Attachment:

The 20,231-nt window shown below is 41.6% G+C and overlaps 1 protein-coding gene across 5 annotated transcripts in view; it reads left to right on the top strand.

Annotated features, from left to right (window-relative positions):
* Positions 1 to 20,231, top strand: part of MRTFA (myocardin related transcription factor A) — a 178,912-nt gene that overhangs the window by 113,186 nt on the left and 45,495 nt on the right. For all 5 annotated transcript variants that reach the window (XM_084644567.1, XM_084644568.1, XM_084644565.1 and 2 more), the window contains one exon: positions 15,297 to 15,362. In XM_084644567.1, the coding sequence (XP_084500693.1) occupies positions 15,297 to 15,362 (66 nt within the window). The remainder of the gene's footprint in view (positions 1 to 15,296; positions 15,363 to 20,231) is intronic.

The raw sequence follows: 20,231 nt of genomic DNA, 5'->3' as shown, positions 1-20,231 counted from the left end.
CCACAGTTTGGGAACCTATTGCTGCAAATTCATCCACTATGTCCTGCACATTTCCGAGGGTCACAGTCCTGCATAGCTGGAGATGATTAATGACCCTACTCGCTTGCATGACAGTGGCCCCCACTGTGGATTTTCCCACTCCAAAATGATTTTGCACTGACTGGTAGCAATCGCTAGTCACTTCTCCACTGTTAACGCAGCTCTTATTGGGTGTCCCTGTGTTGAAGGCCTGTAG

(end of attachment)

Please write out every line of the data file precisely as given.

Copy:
The 20,231-nt window shown below is 41.6% G+C and overlaps 1 protein-coding gene across 5 annotated transcripts in view; it reads left to right on the top strand.

Annotated features, from left to right (window-relative positions):
* Positions 1 to 20,231, top strand: part of MRTFA (myocardin related transcription factor A) — a 178,912-nt gene that overhangs the window by 113,186 nt on the left and 45,495 nt on the right. For all 5 annotated transcript variants that reach the window (XM_084644567.1, XM_084644568.1, XM_084644565.1 and 2 more), the window contains one exon: positions 15,297 to 15,362. In XM_084644567.1, the coding sequence (XP_084500693.1) occupies positions 15,297 to 15,362 (66 nt within the window). The remainder of the gene's footprint in view (positions 1 to 15,296; positions 15,363 to 20,231) is intronic.

The raw sequence follows: 20,231 nt of genomic DNA, 5'->3' as shown, positions 1-20,231 counted from the left end.
CCACAGTTTGGGAACCTATTGCTGCAAATTCATCCACTATGTCCTGCACATTTCCGAGGGTCACAGTCCTGCATAGCTGGAGATGATTAATGACCCTACTCGCTTGCATGACAGTGGCCCCCACTGTGGATTTTCCCACTCCAAAATGATTTTGCACTGACTGGTAGCAATCGCTAGTCACTTCTCCACTGTTAACGCAGCTCTTATTGGGTGTCCCTGTGTTGAAGGCCTGTAG